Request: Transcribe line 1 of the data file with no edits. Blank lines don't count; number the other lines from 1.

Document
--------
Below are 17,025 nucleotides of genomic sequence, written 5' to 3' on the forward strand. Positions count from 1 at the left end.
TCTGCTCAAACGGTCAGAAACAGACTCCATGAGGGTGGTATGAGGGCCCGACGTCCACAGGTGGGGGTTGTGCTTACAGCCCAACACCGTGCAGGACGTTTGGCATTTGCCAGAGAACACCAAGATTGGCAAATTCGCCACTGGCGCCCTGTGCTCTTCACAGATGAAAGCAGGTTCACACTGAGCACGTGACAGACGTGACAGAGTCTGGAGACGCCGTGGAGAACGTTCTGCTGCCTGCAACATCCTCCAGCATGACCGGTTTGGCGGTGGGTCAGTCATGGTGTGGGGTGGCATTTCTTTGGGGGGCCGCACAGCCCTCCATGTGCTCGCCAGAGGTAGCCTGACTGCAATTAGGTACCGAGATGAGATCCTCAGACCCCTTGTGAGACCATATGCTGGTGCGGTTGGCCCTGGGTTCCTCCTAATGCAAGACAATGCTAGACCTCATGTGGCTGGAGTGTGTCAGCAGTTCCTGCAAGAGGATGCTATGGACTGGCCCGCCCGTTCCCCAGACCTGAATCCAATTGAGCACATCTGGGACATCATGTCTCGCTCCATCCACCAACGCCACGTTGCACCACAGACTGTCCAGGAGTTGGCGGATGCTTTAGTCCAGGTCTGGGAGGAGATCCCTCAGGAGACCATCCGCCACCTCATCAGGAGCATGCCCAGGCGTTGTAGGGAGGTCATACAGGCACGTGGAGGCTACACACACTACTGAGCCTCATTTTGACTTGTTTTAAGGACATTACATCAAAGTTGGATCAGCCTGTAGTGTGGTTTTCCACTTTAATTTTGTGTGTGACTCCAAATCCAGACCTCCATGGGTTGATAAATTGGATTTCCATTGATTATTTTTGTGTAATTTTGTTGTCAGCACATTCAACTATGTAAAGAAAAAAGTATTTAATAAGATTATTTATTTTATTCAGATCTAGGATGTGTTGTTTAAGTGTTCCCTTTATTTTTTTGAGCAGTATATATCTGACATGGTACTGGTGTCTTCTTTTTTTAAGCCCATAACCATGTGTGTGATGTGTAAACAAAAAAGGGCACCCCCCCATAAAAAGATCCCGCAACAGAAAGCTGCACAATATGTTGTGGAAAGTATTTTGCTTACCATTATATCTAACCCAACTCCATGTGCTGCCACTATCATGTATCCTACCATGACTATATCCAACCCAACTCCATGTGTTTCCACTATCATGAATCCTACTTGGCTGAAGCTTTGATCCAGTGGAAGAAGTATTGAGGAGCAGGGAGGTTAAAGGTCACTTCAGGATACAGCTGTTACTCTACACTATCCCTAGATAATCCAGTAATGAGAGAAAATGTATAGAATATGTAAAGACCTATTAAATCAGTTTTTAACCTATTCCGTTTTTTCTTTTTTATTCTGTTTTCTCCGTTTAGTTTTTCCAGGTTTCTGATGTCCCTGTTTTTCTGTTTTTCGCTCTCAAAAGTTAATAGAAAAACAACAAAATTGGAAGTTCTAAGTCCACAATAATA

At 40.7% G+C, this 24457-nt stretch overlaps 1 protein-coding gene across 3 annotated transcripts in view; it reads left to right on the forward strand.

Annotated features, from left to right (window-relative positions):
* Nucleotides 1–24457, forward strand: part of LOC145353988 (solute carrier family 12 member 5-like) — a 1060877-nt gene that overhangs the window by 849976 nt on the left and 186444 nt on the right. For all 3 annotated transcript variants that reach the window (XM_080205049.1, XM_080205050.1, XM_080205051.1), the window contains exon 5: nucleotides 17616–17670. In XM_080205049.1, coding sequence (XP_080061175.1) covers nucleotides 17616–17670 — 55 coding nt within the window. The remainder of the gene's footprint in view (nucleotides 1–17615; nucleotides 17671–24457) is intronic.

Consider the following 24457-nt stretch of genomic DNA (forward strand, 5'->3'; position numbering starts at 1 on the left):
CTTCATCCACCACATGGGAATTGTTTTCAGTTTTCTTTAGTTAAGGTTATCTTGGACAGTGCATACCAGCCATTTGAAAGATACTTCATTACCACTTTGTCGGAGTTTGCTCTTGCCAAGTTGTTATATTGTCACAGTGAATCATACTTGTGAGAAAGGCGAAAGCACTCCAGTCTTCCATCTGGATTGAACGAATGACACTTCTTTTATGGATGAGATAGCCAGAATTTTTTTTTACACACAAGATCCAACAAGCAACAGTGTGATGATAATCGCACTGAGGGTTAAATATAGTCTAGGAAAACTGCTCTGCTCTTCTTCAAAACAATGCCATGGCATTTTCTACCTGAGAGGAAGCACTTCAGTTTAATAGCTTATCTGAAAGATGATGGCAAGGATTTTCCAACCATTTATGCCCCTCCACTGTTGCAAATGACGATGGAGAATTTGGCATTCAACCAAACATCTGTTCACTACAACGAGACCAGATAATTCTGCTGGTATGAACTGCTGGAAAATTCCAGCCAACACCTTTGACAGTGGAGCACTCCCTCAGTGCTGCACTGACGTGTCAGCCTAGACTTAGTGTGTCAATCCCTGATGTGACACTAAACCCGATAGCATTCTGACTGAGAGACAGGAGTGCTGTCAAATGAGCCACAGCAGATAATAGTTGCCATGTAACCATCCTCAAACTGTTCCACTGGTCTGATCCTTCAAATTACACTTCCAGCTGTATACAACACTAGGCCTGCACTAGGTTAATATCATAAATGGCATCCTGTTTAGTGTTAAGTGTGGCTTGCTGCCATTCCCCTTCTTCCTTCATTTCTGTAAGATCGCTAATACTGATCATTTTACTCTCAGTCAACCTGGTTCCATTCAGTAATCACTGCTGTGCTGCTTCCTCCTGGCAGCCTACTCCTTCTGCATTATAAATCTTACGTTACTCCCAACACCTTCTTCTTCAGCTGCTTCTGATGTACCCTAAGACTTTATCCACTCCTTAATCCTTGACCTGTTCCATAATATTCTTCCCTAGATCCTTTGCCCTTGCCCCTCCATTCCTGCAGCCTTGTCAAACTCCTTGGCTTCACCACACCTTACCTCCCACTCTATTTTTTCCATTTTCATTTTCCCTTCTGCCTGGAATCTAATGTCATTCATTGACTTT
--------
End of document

Below are 17,025 nucleotides of genomic sequence, written 5' to 3' on the forward strand. Positions count from 1 at the left end.